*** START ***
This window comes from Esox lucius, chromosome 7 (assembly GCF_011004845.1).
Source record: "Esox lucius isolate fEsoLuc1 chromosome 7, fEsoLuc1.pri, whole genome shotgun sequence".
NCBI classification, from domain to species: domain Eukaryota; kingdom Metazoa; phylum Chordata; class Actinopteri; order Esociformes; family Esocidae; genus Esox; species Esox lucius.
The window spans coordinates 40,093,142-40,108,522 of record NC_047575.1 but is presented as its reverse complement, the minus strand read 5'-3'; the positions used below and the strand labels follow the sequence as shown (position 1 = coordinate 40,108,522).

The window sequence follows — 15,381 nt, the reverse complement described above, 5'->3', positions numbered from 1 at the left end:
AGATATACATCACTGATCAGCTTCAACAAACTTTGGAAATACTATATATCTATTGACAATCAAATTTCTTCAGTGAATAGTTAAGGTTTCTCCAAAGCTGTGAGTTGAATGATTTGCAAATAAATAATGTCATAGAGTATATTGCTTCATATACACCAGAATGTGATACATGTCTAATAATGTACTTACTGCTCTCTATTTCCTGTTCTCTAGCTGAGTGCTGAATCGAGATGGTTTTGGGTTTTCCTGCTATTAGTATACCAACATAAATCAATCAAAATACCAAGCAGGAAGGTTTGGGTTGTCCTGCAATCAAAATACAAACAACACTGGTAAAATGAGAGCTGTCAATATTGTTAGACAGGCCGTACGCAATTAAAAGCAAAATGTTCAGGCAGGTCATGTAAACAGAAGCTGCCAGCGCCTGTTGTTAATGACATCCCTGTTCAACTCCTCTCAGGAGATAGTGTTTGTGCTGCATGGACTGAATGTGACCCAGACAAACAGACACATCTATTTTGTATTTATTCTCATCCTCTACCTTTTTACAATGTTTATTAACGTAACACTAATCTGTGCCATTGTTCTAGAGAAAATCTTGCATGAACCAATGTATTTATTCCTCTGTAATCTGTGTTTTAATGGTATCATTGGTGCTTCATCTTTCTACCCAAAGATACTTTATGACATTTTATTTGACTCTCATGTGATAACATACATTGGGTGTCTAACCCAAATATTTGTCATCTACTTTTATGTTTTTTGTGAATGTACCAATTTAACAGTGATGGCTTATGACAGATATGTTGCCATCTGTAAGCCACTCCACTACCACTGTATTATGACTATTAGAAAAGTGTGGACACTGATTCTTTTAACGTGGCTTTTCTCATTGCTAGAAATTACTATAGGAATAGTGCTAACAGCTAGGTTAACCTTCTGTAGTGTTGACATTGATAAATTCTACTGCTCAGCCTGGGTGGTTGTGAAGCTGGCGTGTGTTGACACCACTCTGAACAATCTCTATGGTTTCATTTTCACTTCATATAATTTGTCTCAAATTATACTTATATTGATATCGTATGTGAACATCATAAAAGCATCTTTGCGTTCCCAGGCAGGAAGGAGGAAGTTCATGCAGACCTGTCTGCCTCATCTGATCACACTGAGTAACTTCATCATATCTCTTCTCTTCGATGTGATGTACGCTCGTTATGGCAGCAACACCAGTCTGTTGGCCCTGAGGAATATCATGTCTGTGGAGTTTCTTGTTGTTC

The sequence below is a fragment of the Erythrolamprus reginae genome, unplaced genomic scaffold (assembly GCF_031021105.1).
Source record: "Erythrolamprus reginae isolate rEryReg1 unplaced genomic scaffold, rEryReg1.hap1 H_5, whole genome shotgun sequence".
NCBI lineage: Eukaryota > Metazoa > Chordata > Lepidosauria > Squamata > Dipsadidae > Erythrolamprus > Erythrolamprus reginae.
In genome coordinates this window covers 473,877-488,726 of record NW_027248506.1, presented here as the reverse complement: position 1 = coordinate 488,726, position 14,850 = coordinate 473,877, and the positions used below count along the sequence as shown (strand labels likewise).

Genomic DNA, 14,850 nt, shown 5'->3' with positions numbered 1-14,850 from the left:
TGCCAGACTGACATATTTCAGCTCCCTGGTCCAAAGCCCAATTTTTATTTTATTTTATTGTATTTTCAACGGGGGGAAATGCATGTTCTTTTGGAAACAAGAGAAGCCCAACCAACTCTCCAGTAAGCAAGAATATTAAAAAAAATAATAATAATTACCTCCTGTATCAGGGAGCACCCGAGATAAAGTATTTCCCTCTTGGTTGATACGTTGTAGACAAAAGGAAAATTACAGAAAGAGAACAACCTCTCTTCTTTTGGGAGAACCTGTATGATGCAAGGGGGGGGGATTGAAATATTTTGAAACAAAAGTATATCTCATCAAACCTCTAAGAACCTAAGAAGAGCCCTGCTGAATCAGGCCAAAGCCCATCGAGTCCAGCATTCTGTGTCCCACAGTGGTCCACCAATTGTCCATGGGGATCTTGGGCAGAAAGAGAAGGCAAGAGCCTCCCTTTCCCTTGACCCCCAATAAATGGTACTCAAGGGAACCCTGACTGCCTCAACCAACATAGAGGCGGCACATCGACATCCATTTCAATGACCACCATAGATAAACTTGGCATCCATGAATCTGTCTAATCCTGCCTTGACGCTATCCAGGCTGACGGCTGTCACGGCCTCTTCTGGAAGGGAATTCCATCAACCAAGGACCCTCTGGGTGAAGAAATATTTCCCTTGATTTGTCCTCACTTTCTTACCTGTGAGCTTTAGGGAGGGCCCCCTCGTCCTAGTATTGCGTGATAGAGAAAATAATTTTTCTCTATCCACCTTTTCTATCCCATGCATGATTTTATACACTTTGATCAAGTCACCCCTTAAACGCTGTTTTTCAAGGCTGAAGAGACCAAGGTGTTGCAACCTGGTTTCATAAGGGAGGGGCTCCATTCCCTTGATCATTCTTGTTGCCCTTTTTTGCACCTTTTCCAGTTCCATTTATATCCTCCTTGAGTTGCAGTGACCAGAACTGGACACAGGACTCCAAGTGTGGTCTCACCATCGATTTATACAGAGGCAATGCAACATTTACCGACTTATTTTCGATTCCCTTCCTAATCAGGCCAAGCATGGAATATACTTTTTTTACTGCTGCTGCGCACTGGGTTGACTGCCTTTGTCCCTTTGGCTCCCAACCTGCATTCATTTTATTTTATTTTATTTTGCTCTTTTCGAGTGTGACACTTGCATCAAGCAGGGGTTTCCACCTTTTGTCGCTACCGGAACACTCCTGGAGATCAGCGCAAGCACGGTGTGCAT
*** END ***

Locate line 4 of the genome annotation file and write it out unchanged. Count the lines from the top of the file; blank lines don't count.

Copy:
The window spans coordinates 40,093,142-40,108,522 of record NC_047575.1 but is presented as its reverse complement, the minus strand read 5'-3'; the positions used below and the strand labels follow the sequence as shown (position 1 = coordinate 40,108,522).